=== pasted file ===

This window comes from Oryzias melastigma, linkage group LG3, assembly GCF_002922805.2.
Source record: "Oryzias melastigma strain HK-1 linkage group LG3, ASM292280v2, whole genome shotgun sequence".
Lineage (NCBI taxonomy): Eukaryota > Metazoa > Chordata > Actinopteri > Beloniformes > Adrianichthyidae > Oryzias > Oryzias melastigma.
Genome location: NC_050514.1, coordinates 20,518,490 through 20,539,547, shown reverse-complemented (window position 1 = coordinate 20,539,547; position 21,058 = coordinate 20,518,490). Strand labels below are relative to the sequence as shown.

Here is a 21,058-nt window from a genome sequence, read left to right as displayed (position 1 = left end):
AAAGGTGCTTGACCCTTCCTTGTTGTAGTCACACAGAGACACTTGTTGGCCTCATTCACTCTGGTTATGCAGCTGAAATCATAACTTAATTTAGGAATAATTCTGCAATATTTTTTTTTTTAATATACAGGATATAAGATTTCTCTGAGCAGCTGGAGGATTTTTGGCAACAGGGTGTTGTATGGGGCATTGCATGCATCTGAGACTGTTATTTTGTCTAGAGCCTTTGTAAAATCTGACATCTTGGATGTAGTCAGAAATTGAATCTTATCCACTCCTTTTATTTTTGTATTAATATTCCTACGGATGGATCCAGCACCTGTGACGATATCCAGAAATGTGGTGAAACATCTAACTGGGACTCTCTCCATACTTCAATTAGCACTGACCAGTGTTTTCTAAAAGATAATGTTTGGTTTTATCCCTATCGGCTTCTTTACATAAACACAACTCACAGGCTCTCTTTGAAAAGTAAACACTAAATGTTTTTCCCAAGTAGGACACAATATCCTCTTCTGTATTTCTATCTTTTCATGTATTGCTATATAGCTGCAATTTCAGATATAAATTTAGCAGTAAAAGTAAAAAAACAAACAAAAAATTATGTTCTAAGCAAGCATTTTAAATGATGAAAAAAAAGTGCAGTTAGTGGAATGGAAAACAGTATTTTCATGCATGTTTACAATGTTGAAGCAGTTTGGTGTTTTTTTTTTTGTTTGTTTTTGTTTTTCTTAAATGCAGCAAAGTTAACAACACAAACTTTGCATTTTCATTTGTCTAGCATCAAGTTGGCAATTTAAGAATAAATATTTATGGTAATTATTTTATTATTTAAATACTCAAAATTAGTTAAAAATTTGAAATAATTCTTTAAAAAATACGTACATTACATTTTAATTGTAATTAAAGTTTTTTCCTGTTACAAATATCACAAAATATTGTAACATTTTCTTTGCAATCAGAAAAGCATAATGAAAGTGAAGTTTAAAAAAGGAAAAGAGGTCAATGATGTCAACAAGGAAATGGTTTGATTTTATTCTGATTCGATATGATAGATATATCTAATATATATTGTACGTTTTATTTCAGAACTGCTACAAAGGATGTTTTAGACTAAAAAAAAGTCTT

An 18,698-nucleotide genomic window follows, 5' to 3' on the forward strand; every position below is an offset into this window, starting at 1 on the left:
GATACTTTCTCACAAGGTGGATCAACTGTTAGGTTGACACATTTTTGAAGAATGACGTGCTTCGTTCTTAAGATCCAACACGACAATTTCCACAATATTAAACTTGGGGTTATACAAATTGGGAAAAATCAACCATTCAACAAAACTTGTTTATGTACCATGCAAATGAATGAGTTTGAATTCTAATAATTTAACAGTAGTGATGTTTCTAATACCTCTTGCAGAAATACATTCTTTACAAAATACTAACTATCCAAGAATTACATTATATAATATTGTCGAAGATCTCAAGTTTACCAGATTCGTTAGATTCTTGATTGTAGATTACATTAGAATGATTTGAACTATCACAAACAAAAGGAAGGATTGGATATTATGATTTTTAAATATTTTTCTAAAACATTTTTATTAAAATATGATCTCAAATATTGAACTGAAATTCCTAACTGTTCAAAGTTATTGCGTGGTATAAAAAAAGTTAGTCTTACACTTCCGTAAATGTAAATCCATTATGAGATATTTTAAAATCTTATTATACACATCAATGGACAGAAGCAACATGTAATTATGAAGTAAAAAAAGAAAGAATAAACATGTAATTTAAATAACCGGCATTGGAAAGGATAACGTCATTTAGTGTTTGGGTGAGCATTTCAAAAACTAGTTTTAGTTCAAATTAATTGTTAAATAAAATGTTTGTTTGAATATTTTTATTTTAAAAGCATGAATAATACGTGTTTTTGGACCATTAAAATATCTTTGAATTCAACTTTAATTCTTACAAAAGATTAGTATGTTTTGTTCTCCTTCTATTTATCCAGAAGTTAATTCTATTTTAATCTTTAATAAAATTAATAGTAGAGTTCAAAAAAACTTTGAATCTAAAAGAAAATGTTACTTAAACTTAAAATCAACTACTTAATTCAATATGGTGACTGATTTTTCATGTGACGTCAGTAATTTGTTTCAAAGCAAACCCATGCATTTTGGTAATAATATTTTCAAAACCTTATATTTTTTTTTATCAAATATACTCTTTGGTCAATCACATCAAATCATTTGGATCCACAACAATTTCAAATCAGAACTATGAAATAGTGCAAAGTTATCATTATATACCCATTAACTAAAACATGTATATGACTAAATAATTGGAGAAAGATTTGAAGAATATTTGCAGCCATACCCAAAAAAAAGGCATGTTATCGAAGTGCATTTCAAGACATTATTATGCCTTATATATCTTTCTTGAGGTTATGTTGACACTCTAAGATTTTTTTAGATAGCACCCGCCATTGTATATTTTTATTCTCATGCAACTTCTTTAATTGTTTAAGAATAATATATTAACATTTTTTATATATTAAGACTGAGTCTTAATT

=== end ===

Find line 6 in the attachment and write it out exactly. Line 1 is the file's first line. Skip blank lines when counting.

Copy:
AAAGGTGCTTGACCCTTCCTTGTTGTAGTCACACAGAGACACTTGTTGGCCTCATTCACTCTGGTTATGCAGCTGAAATCATAACTTAATTTAGGAATAATTCTGCAATATTTTTTTTTTTAATATACAGGATATAAGATTTCTCTGAGCAGCTGGAGGATTTTTGGCAACAGGGTGTTGTATGGGGCATTGCATGCATCTGAGACTGTTATTTTGTCTAGAGCCTTTGTAAAATCTGACATCTTGGATGTAGTCAGAAATTGAATCTTATCCACTCCTTTTATTTTTGTATTAATATTCCTACGGATGGATCCAGCACCTGTGACGATATCCAGAAATGTGGTGAAACATCTAACTGGGACTCTCTCCATACTTCAATTAGCACTGACCAGTGTTTTCTAAAAGATAATGTTTGGTTTTATCCCTATCGGCTTCTTTACATAAACACAACTCACAGGCTCTCTTTGAAAAGTAAACACTAAATGTTTTTCCCAAGTAGGACACAATATCCTCTTCTGTATTTCTATCTTTTCATGTATTGCTATATAGCTGCAATTTCAGATATAAATTTAGCAGTAAAAGTAAAAAAACAAACAAAAAATTATGTTCTAAGCAAGCATTTTAAATGATGAAAAAAAAGTGCAGTTAGTGGAATGGAAAACAGTATTTTCATGCATGTTTACAATGTTGAAGCAGTTTGGTGTTTTTTTTTTTGTTTGTTTTTGTTTTTCTTAAATGCAGCAAAGTTAACAACACAAACTTTGCATTTTCATTTGTCTAGCATCAAGTTGGCAATTTAAGAATAAATATTTATGGTAATTATTTTATTATTTAAATACTCAAAATTAGTTAAAAATTTGAAATAATTCTTTAAAAAATACGTACATTACATTTTAATTGTAATTAAAGTTTTTTCCTGTTACAAATATCACAAAATATTGTAACATTTTCTTTGCAATCAGAAAAGCATAATGAAAGTGAAGTTTAAAAAAGGAAAAGAGGTCAATGATGTCAACAAGGAAATGGTTTGATTTTATTCTGATTCGATATGATAGATATATCTAATATATATTGTACGTTTTATTTCAGAACTGCTACAAAGGATGTTTTAGACTAAAAAAAAGTCTT